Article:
A brief lesson in branding, as I taught it in my Juilliard class this week.
I brought in a Plugbug, and some chocolate. I’d bought the Plugbug in an Apple store, though it’s not made by Apple. It’s a power adapter for Apple products, and — unlike anything Apple sells — can charge two things at once, my MacBook and my iPhone or iPad.
Apple’s power adapters — the ones that come with their laptops and i-devices — are white. And while the Plugbug looks much like an Apple charger, it’s red, so we’ll know it’s different.
Now for the chocolate. I keep a tray of chocolate at home. The everyday items in it are assorted Hershey’s Nuggets, which come in three varieties, each wrapped in different colors:
- Milk chocolate — wrapped in silver
- Dark chocolate and almonds — there’s a lot of dark brown in the wrapping.
- Creamy milk chocolate, with toffee and almonds — gold wrapping
The nuggets look different, so you always know which one you’re choosing.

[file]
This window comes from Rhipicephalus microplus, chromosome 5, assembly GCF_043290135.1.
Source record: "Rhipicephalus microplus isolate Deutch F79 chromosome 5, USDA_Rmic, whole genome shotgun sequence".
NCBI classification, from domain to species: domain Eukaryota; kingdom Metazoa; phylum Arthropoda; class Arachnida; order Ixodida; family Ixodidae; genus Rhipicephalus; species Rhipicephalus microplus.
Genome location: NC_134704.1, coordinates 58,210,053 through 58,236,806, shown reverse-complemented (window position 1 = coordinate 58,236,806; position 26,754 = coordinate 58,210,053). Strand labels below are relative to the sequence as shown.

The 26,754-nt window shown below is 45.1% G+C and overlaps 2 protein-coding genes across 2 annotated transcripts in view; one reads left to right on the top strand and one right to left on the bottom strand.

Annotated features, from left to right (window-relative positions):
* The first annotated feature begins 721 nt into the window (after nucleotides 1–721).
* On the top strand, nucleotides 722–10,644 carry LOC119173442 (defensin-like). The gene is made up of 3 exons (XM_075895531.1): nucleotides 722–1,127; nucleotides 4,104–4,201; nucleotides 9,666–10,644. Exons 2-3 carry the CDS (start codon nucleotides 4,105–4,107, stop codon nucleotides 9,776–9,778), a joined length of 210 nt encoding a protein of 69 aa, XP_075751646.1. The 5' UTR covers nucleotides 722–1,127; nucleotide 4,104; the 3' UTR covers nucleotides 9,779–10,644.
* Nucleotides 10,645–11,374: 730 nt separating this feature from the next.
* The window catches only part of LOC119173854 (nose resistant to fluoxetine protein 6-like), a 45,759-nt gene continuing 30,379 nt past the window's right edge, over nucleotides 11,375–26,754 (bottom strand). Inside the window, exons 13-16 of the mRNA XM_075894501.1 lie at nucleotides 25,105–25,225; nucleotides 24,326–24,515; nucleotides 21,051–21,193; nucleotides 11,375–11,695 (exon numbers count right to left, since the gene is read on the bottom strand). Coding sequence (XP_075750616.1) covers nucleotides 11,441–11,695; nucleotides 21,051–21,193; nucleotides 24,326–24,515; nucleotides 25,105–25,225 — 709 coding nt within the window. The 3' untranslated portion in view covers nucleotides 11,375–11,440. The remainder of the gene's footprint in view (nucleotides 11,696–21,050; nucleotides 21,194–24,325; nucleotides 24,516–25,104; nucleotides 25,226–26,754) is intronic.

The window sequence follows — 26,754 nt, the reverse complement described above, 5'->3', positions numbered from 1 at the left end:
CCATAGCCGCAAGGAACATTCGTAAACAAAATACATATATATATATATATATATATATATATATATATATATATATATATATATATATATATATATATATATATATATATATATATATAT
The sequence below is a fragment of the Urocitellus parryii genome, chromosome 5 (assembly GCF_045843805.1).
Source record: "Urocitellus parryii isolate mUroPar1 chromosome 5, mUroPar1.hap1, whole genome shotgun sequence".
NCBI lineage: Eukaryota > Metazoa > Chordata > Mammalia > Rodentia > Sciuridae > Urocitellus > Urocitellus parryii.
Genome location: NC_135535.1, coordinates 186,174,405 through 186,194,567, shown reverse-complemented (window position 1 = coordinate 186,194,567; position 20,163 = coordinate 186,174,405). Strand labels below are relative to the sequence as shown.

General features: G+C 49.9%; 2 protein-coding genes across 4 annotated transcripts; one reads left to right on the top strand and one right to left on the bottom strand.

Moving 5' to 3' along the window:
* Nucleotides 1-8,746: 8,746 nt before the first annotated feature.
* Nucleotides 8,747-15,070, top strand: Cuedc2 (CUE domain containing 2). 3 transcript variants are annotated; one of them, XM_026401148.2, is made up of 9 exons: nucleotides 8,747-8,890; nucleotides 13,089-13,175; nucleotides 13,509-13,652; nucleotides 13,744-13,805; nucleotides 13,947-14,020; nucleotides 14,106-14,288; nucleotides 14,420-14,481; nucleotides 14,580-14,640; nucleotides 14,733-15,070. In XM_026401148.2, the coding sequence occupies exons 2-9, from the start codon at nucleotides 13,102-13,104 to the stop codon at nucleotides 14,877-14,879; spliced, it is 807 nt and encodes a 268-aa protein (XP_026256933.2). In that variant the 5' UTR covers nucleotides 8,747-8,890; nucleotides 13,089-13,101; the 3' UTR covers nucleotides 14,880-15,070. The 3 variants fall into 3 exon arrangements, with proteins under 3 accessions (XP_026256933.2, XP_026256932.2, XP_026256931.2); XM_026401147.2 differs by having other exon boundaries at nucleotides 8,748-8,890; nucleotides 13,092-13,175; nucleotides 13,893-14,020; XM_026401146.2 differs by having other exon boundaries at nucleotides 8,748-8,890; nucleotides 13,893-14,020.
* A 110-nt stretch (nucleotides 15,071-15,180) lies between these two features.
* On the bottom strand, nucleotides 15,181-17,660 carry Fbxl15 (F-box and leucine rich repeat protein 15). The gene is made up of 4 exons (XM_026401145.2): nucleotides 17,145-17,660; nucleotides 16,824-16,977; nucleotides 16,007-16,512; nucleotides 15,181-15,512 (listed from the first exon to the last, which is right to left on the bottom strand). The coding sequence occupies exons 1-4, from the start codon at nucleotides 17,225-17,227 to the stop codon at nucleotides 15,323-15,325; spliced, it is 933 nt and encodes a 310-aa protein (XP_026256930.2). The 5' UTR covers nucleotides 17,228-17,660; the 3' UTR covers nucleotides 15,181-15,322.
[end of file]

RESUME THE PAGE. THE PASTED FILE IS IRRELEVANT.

But then, moving upscale, I’ve also got Ghirardelli Squares. Bigger than the Nuggets, but much thinner, and differently shaped. Square. Differentiated from Hershey’s, and all other brands.
And from each other! Again, each flavor is wrapped in colors of its own:
- The dark chocolate squares with raspberry filling have wrapping edged in pink.
- The intense dark chocolate squares are wrapped in black.
- And the dark chocolate squares with white mint filling have wrapping edged in green. (Which doesn’t contradict the mint being white, because green is the color we all associate with mint.)
All of which of course is pretty basic. The Plugbug is red, so we’ll know it’s not a standard Apple product. The chocolates are shaped and wrapped in different ways, so we’ll know which ones they are.
But here’s the lesson for musicians. If you give a concert — or a concert you give is advertised — how do we know it’s you?